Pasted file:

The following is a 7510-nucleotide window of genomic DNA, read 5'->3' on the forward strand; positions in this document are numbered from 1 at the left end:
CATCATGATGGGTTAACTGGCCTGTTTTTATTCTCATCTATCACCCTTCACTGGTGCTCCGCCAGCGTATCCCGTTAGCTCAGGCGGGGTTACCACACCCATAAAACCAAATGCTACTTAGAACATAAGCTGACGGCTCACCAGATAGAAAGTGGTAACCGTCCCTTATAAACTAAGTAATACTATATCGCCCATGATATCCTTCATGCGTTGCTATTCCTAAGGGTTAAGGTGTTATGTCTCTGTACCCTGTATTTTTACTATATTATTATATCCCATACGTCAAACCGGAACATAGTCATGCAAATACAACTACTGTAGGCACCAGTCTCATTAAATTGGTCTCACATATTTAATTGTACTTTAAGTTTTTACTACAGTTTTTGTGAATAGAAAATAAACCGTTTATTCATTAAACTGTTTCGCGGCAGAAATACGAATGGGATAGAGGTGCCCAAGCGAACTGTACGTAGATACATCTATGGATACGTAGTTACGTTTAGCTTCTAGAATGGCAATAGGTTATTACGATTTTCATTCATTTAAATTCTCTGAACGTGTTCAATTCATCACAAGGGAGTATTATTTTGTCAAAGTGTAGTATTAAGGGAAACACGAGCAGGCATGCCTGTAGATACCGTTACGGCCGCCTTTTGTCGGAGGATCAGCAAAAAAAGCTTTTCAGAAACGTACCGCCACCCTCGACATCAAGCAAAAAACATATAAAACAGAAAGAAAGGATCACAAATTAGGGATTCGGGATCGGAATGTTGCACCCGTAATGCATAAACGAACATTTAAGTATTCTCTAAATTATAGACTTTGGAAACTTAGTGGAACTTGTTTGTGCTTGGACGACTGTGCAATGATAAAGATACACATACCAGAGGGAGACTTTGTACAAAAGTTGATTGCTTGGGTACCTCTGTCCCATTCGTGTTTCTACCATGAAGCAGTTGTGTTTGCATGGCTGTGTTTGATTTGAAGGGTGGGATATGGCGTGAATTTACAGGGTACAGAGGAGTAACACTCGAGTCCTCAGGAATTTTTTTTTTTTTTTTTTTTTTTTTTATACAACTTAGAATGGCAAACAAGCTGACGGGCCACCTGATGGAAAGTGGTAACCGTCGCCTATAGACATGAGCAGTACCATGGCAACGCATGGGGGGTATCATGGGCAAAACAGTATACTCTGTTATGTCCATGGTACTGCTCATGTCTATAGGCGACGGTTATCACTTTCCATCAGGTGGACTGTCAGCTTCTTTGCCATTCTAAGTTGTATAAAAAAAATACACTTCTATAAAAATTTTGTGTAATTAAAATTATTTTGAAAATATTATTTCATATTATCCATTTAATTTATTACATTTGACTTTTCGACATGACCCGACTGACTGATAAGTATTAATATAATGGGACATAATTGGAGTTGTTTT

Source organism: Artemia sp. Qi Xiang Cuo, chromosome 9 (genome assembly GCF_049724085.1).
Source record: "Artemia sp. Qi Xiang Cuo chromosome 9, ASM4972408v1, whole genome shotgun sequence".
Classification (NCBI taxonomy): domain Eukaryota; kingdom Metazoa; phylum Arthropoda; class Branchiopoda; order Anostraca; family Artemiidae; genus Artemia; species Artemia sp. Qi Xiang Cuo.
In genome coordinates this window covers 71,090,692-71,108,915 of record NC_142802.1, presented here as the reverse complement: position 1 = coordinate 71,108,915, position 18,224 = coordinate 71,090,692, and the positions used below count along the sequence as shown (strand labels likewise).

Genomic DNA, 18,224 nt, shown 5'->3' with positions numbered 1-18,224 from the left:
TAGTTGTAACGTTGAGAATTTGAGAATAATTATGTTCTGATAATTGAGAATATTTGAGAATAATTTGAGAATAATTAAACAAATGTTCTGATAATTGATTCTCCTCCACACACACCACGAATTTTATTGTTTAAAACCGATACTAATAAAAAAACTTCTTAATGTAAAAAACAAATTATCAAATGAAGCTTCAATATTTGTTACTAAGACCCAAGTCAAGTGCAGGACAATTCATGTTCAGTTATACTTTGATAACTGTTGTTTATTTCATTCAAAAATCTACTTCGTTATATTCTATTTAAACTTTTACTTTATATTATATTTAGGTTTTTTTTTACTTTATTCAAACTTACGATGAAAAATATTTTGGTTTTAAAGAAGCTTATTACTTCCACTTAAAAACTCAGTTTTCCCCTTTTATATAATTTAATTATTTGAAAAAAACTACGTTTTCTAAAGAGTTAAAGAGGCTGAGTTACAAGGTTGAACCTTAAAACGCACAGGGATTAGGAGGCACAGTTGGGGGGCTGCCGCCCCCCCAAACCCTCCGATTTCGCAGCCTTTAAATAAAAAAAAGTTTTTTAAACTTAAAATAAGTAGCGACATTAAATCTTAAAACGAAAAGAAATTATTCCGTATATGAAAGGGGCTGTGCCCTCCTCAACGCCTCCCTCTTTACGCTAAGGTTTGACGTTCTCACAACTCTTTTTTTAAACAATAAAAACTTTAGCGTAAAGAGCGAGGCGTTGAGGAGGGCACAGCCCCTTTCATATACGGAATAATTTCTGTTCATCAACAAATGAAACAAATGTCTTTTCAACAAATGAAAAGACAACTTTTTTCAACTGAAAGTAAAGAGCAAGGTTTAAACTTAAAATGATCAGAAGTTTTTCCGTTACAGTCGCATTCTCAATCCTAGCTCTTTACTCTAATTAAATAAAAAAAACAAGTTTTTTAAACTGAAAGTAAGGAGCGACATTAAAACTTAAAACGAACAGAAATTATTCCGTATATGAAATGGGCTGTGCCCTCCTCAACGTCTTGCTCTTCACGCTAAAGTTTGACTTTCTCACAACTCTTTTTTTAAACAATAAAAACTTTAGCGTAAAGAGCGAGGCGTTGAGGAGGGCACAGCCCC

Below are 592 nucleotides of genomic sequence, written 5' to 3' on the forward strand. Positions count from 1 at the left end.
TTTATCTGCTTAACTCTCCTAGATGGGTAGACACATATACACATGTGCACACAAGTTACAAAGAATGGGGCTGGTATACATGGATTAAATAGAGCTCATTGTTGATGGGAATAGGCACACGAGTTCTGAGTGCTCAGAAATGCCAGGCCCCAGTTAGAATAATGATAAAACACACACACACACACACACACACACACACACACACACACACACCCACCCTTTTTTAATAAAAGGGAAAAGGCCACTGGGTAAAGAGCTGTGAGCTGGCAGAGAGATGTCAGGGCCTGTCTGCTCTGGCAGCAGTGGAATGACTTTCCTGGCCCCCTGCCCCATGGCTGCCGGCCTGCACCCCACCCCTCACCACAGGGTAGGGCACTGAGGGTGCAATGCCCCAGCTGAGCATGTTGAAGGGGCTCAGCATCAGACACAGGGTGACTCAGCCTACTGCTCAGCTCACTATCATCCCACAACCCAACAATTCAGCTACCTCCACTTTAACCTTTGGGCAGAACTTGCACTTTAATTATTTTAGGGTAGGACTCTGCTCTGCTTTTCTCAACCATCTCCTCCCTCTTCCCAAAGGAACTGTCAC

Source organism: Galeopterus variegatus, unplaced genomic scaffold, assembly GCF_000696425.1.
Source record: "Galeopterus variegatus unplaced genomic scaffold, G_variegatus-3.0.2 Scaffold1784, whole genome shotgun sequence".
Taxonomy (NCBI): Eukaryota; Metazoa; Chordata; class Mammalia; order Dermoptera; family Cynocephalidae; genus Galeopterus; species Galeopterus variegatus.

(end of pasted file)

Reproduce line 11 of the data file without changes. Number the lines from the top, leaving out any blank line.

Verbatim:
Source organism: Galeopterus variegatus, unplaced genomic scaffold, assembly GCF_000696425.1.